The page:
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Sunday 8 December 2019

SF councillor spared jail for knocking out teeth of ex-wife's partner in drunken assault

Dermot Richardson was given a suspended sentence and ordered to pay his victim €7,500
Dermot Richardson was given a suspended sentence and ordered to pay his victim €7,500

A Sinn Fein councillor who attacked his ex-wife's partner in a drunken rage, knocking out two of his teeth, has been given a two-and-a-half-year suspended jail sentence and ordered to pay his victim €7,500.

Dermot Richardson (53), a councillor for South Dublin County Council from Tymon Hall Grove, Tallaght, had pleaded guilty to assaulting Tony Greene after a christening party for the councillor's granddaughter on March 11, 2017.

Garda Kevin Keane, from Tallaght Garda Station, told judge Martin Nolan at Dublin Circuit Court yesterday that after the christening Richardson had gone to the house in Belgard Green in Tallaght that he used to share with his ex-wife Martina.

He said Richardson, who had consumed a lot of alcohol, shouted at Mr Greene to "get out of the house".

Headbutted

There was then a dispute between Richardson and his ex-wife.

Richardson headbutted and punched Mr Greene on a number of occasions.

As Mr Greene was comforting his partner, Richardson punched him full force in the face, knocking out two of his front teeth.

Gardai were alerted at 12.10am and called to the house where they saw Mr Greene with blood all over his face and holding his two front teeth in his hand.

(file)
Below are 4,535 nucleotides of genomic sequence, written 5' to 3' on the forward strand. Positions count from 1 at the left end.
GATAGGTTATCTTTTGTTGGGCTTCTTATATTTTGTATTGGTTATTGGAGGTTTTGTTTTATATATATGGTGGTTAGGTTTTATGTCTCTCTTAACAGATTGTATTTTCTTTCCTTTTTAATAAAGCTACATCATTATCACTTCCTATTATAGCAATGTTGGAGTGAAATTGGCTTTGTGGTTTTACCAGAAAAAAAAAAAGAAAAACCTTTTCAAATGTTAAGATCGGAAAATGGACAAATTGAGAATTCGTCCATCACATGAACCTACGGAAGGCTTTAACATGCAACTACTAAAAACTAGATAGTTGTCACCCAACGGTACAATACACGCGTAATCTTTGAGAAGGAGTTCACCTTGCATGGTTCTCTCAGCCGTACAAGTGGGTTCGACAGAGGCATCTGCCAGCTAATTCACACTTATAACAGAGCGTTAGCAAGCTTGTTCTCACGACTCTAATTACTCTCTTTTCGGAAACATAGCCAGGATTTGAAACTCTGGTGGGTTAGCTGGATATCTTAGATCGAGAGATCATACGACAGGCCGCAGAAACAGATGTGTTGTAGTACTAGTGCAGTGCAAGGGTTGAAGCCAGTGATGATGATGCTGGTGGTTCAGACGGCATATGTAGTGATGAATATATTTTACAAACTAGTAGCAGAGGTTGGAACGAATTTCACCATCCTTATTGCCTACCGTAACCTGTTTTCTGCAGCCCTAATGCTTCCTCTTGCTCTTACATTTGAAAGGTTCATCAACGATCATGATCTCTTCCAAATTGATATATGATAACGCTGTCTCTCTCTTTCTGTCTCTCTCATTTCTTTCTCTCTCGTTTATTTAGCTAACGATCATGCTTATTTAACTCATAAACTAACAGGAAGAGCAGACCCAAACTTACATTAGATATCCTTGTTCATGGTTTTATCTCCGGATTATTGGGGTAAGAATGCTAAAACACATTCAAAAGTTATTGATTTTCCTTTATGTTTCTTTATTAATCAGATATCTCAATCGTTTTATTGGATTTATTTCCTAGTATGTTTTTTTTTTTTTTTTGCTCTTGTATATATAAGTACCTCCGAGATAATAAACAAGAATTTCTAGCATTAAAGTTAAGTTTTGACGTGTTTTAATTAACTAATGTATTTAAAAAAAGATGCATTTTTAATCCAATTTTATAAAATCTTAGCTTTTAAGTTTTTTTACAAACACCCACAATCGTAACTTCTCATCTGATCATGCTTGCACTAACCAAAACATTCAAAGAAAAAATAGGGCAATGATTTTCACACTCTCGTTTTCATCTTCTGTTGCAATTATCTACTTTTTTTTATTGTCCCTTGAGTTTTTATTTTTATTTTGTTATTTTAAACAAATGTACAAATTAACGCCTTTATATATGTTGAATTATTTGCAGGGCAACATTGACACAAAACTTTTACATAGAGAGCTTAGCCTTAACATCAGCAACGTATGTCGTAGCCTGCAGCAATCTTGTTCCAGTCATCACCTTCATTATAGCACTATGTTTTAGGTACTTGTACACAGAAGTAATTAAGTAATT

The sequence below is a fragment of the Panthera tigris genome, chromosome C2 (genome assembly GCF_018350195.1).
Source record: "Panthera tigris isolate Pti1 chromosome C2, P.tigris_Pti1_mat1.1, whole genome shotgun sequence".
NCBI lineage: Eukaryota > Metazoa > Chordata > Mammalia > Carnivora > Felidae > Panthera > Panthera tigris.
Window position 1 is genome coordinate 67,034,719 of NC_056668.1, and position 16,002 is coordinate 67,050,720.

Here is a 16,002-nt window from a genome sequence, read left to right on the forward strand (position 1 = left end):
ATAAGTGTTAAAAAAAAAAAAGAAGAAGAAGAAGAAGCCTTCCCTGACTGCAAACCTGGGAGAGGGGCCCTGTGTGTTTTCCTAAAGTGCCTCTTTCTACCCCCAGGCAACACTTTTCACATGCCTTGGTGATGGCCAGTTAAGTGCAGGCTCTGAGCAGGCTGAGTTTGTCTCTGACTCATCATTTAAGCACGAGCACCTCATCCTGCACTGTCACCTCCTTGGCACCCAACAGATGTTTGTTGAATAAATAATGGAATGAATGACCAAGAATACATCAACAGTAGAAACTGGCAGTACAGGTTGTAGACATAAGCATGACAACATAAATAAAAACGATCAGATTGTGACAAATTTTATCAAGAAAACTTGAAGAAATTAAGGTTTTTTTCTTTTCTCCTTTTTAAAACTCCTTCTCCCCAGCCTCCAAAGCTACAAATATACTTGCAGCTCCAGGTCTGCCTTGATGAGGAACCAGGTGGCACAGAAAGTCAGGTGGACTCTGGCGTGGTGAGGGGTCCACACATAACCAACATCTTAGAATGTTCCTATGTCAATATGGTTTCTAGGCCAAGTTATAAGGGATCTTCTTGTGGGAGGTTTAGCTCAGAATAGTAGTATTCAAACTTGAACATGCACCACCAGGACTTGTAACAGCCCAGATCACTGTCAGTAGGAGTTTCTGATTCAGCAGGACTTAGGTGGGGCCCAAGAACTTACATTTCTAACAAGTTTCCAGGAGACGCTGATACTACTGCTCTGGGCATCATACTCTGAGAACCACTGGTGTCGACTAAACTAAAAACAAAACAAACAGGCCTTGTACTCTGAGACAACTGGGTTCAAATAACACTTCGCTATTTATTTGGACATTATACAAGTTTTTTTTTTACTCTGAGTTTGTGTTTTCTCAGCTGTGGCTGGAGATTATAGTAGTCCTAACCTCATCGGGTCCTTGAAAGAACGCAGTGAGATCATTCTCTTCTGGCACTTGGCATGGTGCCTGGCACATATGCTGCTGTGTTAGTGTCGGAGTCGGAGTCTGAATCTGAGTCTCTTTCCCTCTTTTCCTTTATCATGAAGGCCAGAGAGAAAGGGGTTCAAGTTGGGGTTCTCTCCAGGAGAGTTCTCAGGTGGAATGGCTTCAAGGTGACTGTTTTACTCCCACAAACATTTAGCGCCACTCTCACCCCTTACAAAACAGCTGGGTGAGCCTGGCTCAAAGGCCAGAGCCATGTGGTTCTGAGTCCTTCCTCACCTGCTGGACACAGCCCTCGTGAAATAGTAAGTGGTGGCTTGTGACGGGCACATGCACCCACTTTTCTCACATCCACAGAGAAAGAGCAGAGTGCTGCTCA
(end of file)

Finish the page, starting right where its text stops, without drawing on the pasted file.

Richardson was arrested and brought to Tallaght Garda Station.

During the initial investigation he claimed that he had acted in self-defence.

Mr Greene had to undergo emergency dental surgery, but his two teeth could not be reimplanted into his jaw and a third tooth had to be removed. He has since had to wear a denture as a result.

In his victim impact statement which was read to the court, Mr Greene said he had suffered a loss of earnings, dental costs of €3,740, and the loss of three teeth which left it impossible for him to hold a simple conversation.

He said there had also been an element of division at family events since the assault.

Counsel for Richardson said his client apologised for his behaviour and had come to court with €2,000 and was prepared to pay Mr Greene €3,000 more in light of the fact that the €2,000 did not meet the costs incurred by Mr Greene.

He said Richardson was a public representative who had done some good in the community.

He added that his client had suffered a mental health issue in 1995 and attempted to take his own life but was saved by a garda, for which he was thankful.

He said Richardson had been persuaded by his brother to try to repair a broken relationship with his estranged son, and had first sent him a text to tell him he loved him before going to the house where Mr Greene intervened.

The court heard that Richardson was born in Clonskeagh and educated in Donnybrook, and had worked hard in different jobs before becoming a councillor.

Animosity

Judge Martin Nolan said the assault was a serious one but he would take into account Richardson's guilty plea, his co-operation with gardai and the fact that there was no relevant previous record.

He sentenced Richardson to two-and-a-half years suspended and told him that he was to pay Mr Greene €2,000 at once, and another €5,500 within 18 months.

In a statement, Richardson, who was re-elected as a councillor for Tallaght South in May, expressed his remorse.

"I want to express abject regret and to apologise sincerely to those affected by my actions," he said.

"I accept the judgment of the court and the sentence handed down to me.

"I have let myself down and I have fallen short of the high standards expected of me by Sinn Fein and those I am privileged to represent."

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